The Isle of Man’s most iconic historic monument, The Great Laxey Wheel, has temporarily stopped turning after suffering a failure of one of the rods connecting the wheel with the T-rocker earlier this week. The damage is a result of age and weathering of timbers in the rod duct.
The rotational power generated by the movement of the wheel drove the rod, which is connected to a T-rocker at the top of the mine’s Engine shaft. The T-rocker changes the horizontal movement of the rod to the vertical movement of the pump rod in the mine shaft. This transfer of force is what made the Laxey Wheel so effective in pumping the water from the shaft.
Edmund Southworth, Director of Manx National Heritage said:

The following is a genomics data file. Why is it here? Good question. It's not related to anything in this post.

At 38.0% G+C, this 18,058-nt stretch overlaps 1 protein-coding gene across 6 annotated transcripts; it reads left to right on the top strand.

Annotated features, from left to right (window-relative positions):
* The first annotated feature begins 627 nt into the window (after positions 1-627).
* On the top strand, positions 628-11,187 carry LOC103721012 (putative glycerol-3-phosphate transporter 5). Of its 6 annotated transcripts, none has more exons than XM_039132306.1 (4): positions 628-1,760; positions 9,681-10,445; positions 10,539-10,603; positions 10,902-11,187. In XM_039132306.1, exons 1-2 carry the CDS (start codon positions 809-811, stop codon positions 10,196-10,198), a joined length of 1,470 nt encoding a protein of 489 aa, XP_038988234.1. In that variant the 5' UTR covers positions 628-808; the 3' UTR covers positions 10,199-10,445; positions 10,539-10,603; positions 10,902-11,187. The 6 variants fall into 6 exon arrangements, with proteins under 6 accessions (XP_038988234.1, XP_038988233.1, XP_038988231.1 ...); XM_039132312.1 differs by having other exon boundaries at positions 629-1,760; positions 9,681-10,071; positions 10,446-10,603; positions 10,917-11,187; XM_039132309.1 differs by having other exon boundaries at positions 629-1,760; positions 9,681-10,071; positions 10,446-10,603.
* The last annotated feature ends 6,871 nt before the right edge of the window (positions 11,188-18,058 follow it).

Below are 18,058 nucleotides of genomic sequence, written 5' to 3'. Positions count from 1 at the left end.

“Engineers will now undertake a detailed assessment of the work required to undertake repairs, which we already know will be a complex and financially demanding task. Initial indications are that sourcing and shaping replacement timber will be relatively straightforward, but this will be complicated by replacing large sections of timber and metal framework on the rod duct, which are exceptionally difficult to access”.
Designed by the Victorian engineer, Robert Casement, the wheel was completed in 1854 to pump water from the depths of the Laxey mines using water from Glen Mooar to power the wheel. The impressive 22m (72.5 feet) diameter structure found immediate popularity and has remained one of the Island’s most iconic and dramatic attractions for over 150 years.
The repair comes in advance of plans to develop new visitor facilities at the Laxey Wheel, one of the Isle of Man’s most popular visitor attractions.
The site remains open to the public from Saturday to Wednesday, 10am to 4pm